19 May 2009

Nolan, Kelly and a tapestry

"The tiled floor in red and white was in a house I was in once. The courthouse was in South Melbourne and through the left-hand window you can see sailing ships of the time. The candelabra is true to life. The judge wears the black cloth of death and below is a sergeant with a rolled, sealed document that seals doom for Kelly. Of course, it could not have been ready. Kelly told Judge Barry that he would soon see him in the next world, which is not a very polite thing to say to a man who's just sentenced you to death. Strangely enough, Mr Justice Barry, a great man, who did many good deeds, went home to bed and died a fortnight later, from, it is said, a septic carbuncle."
Reproduced from Sidney Nolan's Ned Kelly Paintings in the National Gallery of Australia with essays by Murray Bail and Andrew Sayers

Over the past few weeks our Textiles Conservator has been carrying out conservation and maintenance work on a large tapestry from the Federal Law Courts in Sydney. The tapestry is a reproduction of Sidney Nolan's 1947 painting entitled "The Trial", which is held in the collection of the National Gallery of Australia.

The tapestry was produced under the supervision of Sidney Nolan in Portugal by Manufactura de Tapecarias de Portalegre, probably during the 1980s, and was in good condition when we received it from the Federal Law Courts. However, it had become quite soiled after hanging in the lobby outside Law Court 21A for many years.

Our challenge with cleaning large tapestries is to remove as much dirt as possible without damaging the tapestry - and when we're talking about something that measures more than 4m x 3m, and weighs 15-20kg dry (and three to four times that wet), this challenge can be substantial.
It is made even more difficult by the tendency of some dyes to run when exposed to water for a length of time. So the first challenge with any tapestry is to test the solubility and stability of every different colour of yarn used. In this case, we found that the red yarn began to run after 30 minutes of exposure to water ... and as you can see in the image of the original painting above, there is a lot of red, and it adjoins a lot of white or cream!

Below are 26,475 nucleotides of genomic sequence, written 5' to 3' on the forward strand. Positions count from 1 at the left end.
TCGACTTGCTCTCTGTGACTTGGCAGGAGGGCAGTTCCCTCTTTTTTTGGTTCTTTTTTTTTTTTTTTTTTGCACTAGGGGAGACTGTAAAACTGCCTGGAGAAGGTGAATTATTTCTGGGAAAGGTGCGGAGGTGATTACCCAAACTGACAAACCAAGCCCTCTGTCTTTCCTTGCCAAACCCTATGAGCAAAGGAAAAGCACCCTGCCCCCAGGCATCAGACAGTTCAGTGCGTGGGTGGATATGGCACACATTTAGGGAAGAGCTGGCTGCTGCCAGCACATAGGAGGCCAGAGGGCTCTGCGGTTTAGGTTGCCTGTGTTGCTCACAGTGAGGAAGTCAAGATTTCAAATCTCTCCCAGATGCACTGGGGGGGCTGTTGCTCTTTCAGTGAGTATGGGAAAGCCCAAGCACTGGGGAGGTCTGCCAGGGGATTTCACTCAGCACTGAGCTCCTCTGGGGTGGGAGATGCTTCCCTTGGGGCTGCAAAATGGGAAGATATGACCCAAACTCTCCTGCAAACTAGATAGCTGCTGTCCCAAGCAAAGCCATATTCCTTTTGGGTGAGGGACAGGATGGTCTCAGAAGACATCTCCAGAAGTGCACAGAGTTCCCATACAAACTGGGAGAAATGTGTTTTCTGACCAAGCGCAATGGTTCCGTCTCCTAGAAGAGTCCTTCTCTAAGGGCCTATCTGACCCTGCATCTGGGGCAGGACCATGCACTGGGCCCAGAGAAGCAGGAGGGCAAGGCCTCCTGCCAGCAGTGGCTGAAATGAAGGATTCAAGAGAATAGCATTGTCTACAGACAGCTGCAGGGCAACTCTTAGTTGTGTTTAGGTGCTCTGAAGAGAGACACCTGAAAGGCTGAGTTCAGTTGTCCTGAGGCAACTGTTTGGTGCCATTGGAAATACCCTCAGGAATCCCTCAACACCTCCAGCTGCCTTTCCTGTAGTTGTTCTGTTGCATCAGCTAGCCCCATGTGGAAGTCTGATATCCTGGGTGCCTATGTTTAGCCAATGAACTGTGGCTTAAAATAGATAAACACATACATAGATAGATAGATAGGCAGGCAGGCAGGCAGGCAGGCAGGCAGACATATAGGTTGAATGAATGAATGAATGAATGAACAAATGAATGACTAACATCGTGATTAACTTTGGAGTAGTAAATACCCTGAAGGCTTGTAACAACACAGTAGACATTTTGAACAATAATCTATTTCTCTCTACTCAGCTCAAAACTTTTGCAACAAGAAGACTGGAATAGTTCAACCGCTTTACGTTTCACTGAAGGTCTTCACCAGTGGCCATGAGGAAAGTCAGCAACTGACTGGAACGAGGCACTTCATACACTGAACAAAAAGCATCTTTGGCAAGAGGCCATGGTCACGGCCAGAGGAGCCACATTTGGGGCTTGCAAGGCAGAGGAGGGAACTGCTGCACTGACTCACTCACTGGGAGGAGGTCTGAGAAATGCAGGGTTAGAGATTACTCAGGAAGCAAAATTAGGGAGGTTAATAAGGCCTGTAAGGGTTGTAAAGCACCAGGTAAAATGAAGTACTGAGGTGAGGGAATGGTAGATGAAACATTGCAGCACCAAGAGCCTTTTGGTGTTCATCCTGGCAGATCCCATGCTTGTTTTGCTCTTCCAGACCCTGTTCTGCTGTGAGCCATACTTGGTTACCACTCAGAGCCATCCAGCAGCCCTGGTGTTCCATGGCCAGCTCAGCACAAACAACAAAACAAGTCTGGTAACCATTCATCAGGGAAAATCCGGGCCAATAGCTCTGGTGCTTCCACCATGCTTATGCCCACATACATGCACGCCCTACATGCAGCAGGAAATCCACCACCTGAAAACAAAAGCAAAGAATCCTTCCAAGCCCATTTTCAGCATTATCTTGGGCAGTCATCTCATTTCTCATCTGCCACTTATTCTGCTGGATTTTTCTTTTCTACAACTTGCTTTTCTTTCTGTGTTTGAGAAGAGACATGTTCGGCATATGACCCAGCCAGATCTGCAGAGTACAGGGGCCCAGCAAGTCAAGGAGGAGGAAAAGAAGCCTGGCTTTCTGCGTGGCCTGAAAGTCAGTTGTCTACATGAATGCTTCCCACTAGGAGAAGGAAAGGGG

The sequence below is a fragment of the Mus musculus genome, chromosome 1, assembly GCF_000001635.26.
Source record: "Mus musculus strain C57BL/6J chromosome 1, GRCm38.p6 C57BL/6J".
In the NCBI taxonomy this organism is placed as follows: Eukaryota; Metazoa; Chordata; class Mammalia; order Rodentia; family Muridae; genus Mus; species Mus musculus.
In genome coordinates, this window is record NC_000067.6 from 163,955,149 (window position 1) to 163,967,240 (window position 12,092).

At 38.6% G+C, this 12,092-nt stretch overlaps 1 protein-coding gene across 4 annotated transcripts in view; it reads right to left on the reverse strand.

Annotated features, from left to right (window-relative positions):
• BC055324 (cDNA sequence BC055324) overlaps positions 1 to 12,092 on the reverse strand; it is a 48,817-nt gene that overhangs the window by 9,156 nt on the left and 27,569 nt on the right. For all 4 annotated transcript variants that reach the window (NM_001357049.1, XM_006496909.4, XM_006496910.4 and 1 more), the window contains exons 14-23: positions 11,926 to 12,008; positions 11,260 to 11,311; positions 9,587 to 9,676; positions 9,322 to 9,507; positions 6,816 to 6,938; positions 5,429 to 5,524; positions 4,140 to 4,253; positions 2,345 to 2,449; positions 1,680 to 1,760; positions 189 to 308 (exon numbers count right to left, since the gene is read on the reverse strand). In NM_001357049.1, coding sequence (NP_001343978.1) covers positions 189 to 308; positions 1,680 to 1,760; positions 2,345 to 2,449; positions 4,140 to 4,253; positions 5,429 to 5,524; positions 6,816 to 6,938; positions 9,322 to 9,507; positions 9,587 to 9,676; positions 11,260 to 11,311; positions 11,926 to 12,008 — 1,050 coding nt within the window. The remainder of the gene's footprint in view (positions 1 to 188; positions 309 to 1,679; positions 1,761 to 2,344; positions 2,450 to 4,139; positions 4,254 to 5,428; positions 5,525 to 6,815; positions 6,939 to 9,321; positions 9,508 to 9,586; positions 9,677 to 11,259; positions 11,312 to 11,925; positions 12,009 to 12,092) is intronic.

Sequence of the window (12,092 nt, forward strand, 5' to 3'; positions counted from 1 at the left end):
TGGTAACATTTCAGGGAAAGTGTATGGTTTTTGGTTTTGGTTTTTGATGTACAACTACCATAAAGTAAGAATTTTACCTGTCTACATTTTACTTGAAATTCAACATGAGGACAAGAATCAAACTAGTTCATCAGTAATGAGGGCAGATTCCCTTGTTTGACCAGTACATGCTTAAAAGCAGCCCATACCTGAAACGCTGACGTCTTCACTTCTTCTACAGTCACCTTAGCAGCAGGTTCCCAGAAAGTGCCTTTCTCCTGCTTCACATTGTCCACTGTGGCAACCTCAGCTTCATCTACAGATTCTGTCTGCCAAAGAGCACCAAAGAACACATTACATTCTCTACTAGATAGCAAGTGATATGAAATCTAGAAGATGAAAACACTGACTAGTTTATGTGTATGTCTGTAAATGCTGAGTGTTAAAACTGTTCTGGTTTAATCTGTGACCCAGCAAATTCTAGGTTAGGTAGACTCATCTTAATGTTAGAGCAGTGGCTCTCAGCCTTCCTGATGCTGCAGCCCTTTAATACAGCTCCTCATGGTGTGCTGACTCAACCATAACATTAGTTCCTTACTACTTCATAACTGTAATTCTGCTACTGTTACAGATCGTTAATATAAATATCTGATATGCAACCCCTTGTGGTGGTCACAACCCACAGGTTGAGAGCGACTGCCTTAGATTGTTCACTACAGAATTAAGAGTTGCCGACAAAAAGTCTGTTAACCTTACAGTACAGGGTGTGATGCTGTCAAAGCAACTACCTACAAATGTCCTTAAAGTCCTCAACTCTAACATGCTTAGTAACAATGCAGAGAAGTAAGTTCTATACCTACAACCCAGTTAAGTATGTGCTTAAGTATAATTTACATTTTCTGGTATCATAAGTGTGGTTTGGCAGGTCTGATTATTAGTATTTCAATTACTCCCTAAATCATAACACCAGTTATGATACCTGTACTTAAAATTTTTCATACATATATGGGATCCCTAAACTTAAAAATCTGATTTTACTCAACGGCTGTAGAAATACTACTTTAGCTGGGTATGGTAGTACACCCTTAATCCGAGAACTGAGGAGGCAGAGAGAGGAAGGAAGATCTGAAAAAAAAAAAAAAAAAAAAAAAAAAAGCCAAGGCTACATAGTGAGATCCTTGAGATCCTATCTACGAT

So in this case, we could not wash the tapestry with water, or use any stain removal reagents in aqueous solutions. Instead, our approach was to use a combination of brush vacuuming, tweezers (it's like picking needles from a haystack), and localised solvent cleaning. This approach is resulting in a substantial improvement in the condition of the tapestry.

Whilst not all of this improvement is visible to the naked eye, the removal of the particulate matter has a double benefit - not only does it slow down the deterioration of the tapestry by removing the generally acidic dust, it also reduces the rate of ongoing accumulation of dust (yes, dust begets dust - generally due to the static charges on the particulate matter).

Museum of Australian Democracy at OPH

The Museum of Australian Democracy at Old Parliament House was opened last week.

Our contribution to MOAD was relatively small - particularly compared to the amount of work we've undertaken at Old Parliament House over the past few years - but important nonetheless. During the design of the new exhibitions in 2008, we provided detailed recommendations on how to install the exhibitions into the building with minimal impact on the significant heritage fabric of the building.

We were fortunate enough to be part of the soft opening for museum and heritage professionals last night. Primed by an inspiring speech on the nature and value of democracy by artist Robyn Archer, we were most interested to see how the galleries that housed the National Portrait Gallery (now of course housed in their own purpose-built building almost over the road) had been redesigned.

Context is everything they say, and there can no more appropriate building in which to talk about democracy, or indeed space within a building, as the Museum opens directly off King’s Hall, with the House of Reps on the left and the Senate on the right. The themes it covers are those to be expected; Bill of Rights, the Constitution, suffragettes etc. but the nature of the space, which is the old Parliamentary Library, suits silos of information delivered in this way.

It’s a didactic exhibition, i.e. heavy on words without a large number of objects, but there is a lot of information to get across. The main gallery is dominated by the ’timeline’, a vast lectern type installation with a series of touch screens, which allows you to data mine deep into a whole range of issues and events according to the period you have selected.

I never find openings the easiest time to assess exhibitions, but this has the look and feel of a well researched and well presented exhibition. It is not as big as I thought, but it has the relocated and revamped Prime Ministers of Australia Gallery next to it, a new visitor experience now happening in the cabinet room (Cabinet in confidence), and a temporary exhibition called Living Democracy: the Power of the People soon to open.

Overall, I am a great fan of Old Parliament House as a building, and it is great to see its reason for existence post Parliamentary use finally having real resonance and meaning.

Julian Bickersteth
International Conservation Services